Thursday, April 29, 2021



                                          See, days are coming—oracle of the Lord GOD—when I will send a famine upon the land: Not a hunger for bread, or a thirst for water, but for hearing the word of the LORD. [Amos 8:11]

With this ongoing pandemic, with more and more variants, there is such a hunger and thirst within the human family. Many of our brothers and sisters are stressed with the increase of loss of income and increasing food prices, with isolation, a type of famine from in person human contact, hungering for relief from stress, and with a thirst for real hope.

In his catecheses on prayer Pope Francis urges: We all have something to learn from the perseverance of the Russian pilgrim, mentioned in a famous work on spirituality, who learned the art of prayer by repeating the same invocation over and over again: “Jesus Christ, Son of God, Lord, have mercy on us, sinners!” …... He only repeated this. If his life received graces, if prayer became so warm one day as to perceive the presence of the Kingdom among us, if his gaze was transformed until it became like that of a child, it is because he insisted on reciting a simple Christian exclamation. In the end, it became part of his breathing.  The story of the Russian pilgrim is beautiful: it is a book that is accessible to all. I recommend you read it; it will help you to understand what vocal prayer is. Therefore, we must not disregard vocal prayer….. Please, one must not succumb to the pride of scorning vocal prayer. It is the prayer of the simple, the one Jesus taught us: Our Father, who art in heaven…. The words we speak take us by the hand; at times they restore flavour, they awaken even the sleepiest of hearts; they reawaken feelings we had forgotten. And they lead us by the hand towards the experience of God. And above all, they are the only ones that, in a sure way, address to God the questions that he wants to hear. Jesus did not leave us in a fog. He told us: “when you pray, say this”. And he taught the Lord’s Prayer (cf. Mt 6:9). [1]

Pope Francis is calling not just the Church, East and West, but the whole world to pray throughout May for an end to the pandemic, with particular emphasis on prayer through the intercession of Our Blessed Mother who is our refuge, protectress, perpetual help. [2]

Within the treasury of the Church, we have prayers and litanies for every situation in life, the greatest of these being, East and West, the Divine Liturgy/Holy Mass. The one particular reference Pope Francis makes above is to THE WAY OF THE PILGRIM: …aware of our weakness and placing all our trust in the Lord, we should love His commandments more than life and direct all our attention to acquiring the habit of ceaseless calling on the name of the Lord. [3]

The great weakness we all human beings must face each day, at times excruciatingly, is when it comes to things like this pandemic we are powerless. True we can fight with all available resources and develop vaccines and follow distancing and other protocols but no single nor massive group of human beings can control this pandemic.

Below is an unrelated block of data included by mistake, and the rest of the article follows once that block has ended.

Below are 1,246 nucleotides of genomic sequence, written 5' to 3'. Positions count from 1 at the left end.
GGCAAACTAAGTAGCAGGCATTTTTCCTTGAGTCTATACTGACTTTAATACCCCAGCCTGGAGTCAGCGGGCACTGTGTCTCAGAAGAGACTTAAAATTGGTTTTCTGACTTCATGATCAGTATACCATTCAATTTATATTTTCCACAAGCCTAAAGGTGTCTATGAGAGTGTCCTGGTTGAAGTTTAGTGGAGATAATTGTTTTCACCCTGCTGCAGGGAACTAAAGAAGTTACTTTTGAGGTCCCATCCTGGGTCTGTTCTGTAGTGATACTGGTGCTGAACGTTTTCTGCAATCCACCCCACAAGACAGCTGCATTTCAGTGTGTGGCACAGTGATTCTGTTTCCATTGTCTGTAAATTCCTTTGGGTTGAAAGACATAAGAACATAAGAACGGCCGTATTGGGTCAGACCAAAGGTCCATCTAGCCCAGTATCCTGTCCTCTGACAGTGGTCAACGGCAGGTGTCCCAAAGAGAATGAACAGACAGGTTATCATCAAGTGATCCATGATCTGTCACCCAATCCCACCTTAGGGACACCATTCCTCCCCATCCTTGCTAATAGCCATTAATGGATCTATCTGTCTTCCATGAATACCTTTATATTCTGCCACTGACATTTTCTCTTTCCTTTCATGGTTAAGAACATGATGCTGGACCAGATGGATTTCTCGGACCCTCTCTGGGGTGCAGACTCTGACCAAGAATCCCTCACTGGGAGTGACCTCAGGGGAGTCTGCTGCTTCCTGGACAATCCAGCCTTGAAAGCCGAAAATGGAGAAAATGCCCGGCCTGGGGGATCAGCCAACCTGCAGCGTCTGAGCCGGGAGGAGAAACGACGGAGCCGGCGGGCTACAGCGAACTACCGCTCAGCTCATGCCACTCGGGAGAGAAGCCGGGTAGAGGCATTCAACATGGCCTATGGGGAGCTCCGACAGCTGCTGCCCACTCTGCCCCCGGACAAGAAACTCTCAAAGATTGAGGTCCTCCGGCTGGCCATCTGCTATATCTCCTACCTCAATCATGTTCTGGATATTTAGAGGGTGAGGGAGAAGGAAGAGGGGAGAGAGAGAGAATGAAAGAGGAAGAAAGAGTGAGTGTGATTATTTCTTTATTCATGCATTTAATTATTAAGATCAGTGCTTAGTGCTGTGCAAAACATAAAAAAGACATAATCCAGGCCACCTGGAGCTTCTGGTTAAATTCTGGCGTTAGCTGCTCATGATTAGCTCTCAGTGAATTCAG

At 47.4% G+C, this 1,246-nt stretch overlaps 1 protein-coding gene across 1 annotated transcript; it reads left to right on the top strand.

The Church has always had the duty of scrutinizing the signs of the times and of interpreting them in the light of the Gospel. [4] This duty is not an institutional one of the Church but a duty for every member of the body of Christ, in order that, guided by the Holy Spirit, we may all proclaim the Gospel of Christ, the Gospel of Life and Hope.

Besides the obvious reading of the signs of the times, for which Pope Francis has called for a month of prayer that the ‘sign’ of the pandemic end, there are other signs of the times in which we live that also should be brought to prayer: all the incidents of civil wars, oppression of peoples, the divisive arguments in the various print, television, radio, internet media about the pandemic, vaccines, government abuse of power under the cloak of public health measures and restrictions, the raw physical, emotional, spiritual stress of these times.

Only with the help of the Most Holy Spirit will we have the grace not to fall into any of the swamps of the cacophony of loud and contradictory voices. No one should risk in these days of agenda driven media of any type, to trust as objectively true any contemporary information, nor should we stress ourselves trying to sort through all the racket and agendas.

It would be less stressful, less emotionally and spiritually damaging to go find a massive haystack and search for the proverbial needle, and when taking in any contemporary information these days to do so while not merely taking a grain of salt but an entire fistful.

We need to ask the Most Holy Spirit to renew within us one of His gifts poured into us at our baptism, which both protects us from being overwhelmed by the tsunamis of information that keep rolling over the human family and gives us the strength to endure in these times: the gift of fortitude.

The Holy Spirit moves us by this gift so that we are able to overcome difficulties, to avoid dangers, to have confidence. “I can do all things,” exclaimed the Apostle Paul, “in Him who strengthens me.”……..The Holy Spirit is within us, and we can receive His efficacious aid whenever it is needed…..His graces and gifts are found in the sanctuary of our souls, and so we carry the divine world within us. [5]



[3] The Way of the Pilgrim and The Pilgrim Continues His way; Helen Bacovcin translator[author is reputed to be an unknown 19th century peasant] p.185; Image Books, 1978

[4]   para. 4

[5] THE SANCTIFIER, by Most Rev. Luis M. Martinez, pps. 137 & 140, 141; St. Paul Editions, 1982

© 2021 Fr. Arthur Joseph


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